The House of Eliott

The backless dress has much to answer for!

β€”Lady Lydia Eliott, from The House of Eliott (Series 1 Episode 2)

The House of Eliott

I have to thank Danielle for reminding me about this wonderful series. I saw it a number of years ago and am no less captivated by it now than I was then. It’s the story of two genteel sisters who are left nearly penniless when their father dies and must support themselves with their dressmaking skills. It is set in 1920’s London, a time of great social change, especially for women. Mrs. Pankhurst and Marie Stopes are mentioned, along with coalminer’s strikes and unemployment. No less controversial are the fashions of the day, and the Eliott sisters are in the vanguard when they eventually open their own fashion house. Anyone with the slightest interest in clothes would be well entertained by the award-winning costumes alone, but the writing and acting are excellent as well. Shakespearean actress Barbara Jefford, who plays the arrogant Aunt Lydia, is particularly brilliant and reminds us what good acting is suppposed to be like. Sadly, my library doesn’t carry the second and third seasons, but they do have the companion book by Jean Marsh (of Upstairs Downstairs fame), co-creator of the series. I can’t get the theme song out of my head now, but the funny thing is that I don’t mind! Now if only I knew how to do the Charleston…

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5 comments on “The House of Eliott

  1. Danielle says:

    I just finished watching the third series (my library only had series one, so I ILL'd series two, and got series three from Netflix). I thought it was really well done! Too bad there were only three sesons. They wrapped it up fairly well, but it still seemed they might have continued on. A show like this would never make it in the US. Thank heavens for the BBC! πŸ™‚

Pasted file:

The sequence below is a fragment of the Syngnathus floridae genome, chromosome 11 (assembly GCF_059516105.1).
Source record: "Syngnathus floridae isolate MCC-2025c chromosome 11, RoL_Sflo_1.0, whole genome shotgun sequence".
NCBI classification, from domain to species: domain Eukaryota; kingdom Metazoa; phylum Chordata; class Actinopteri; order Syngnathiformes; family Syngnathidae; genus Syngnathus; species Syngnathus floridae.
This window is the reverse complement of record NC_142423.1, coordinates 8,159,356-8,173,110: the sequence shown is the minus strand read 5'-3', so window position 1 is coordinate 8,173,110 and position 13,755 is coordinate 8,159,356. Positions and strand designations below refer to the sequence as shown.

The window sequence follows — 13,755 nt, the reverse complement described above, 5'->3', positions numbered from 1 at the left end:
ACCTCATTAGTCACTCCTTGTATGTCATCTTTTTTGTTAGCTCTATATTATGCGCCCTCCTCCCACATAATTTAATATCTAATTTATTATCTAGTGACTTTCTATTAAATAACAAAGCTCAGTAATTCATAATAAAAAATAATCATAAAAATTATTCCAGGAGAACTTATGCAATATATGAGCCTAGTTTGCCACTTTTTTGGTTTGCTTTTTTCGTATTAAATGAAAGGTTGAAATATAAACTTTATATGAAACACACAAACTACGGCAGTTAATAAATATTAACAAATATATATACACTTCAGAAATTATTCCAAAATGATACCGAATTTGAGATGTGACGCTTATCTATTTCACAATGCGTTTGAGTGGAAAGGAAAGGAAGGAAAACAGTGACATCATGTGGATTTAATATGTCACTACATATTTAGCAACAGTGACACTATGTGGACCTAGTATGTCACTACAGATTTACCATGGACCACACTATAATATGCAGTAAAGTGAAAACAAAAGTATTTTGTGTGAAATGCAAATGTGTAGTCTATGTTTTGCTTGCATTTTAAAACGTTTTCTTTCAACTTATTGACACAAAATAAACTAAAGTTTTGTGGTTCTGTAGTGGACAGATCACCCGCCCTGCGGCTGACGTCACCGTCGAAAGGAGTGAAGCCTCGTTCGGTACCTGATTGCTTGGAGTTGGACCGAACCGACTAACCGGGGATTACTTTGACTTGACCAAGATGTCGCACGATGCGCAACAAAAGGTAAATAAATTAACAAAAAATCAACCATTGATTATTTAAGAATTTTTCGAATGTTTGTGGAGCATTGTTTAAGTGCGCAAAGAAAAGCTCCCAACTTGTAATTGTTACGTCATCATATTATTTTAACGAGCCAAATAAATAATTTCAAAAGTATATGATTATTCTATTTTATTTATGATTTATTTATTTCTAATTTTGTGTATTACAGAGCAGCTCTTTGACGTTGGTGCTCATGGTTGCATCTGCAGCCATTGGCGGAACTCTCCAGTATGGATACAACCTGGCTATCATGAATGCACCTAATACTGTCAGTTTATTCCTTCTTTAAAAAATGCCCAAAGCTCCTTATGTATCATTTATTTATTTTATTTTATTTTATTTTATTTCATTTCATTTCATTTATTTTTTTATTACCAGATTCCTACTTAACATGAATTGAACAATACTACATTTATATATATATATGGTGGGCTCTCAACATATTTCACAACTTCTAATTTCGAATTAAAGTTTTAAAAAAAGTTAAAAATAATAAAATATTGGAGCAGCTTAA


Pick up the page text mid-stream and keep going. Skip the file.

2. Sylvia says:

    I'll have to try the ILL route if I can't convince my library to buy series 2 & 3. Seems silly for them to have the first series only.
    Yes, what would we do without the BBC? The Jewel in the Crown, Upstairs Downstairs, The Duchess of Duke Street, Elizabeth R, Monty Python… Not to mention Fay Weldon's Pride and Prejudice. I suppose it helps that they have possibly the richest native literary tradition to draw upon.

  3. susan rose says:

    I recently rented the whole series & LOVED IT!!

  4. Carl V. says:

    That sounds very interesting…I'll have to check and see if it is available through Netflix.

  5. Michelle says:

    I third the “that sounds like a cool series, I'm Netflix-ing it!”
    Regarding the BBC: they *do* have a lot of great stuff, but soooooo much of it isn't yet available. Every time A. and I try to Netflix something from the BBC (frequently documentaries or Dr. Who), they haven't released it yet. Very frustrating.
    One cool thing though, there was an article in the Independent about how the BBC is going to try to start putting stuff from the archive onto the Web! And there's a LOT of stuff in those archives…

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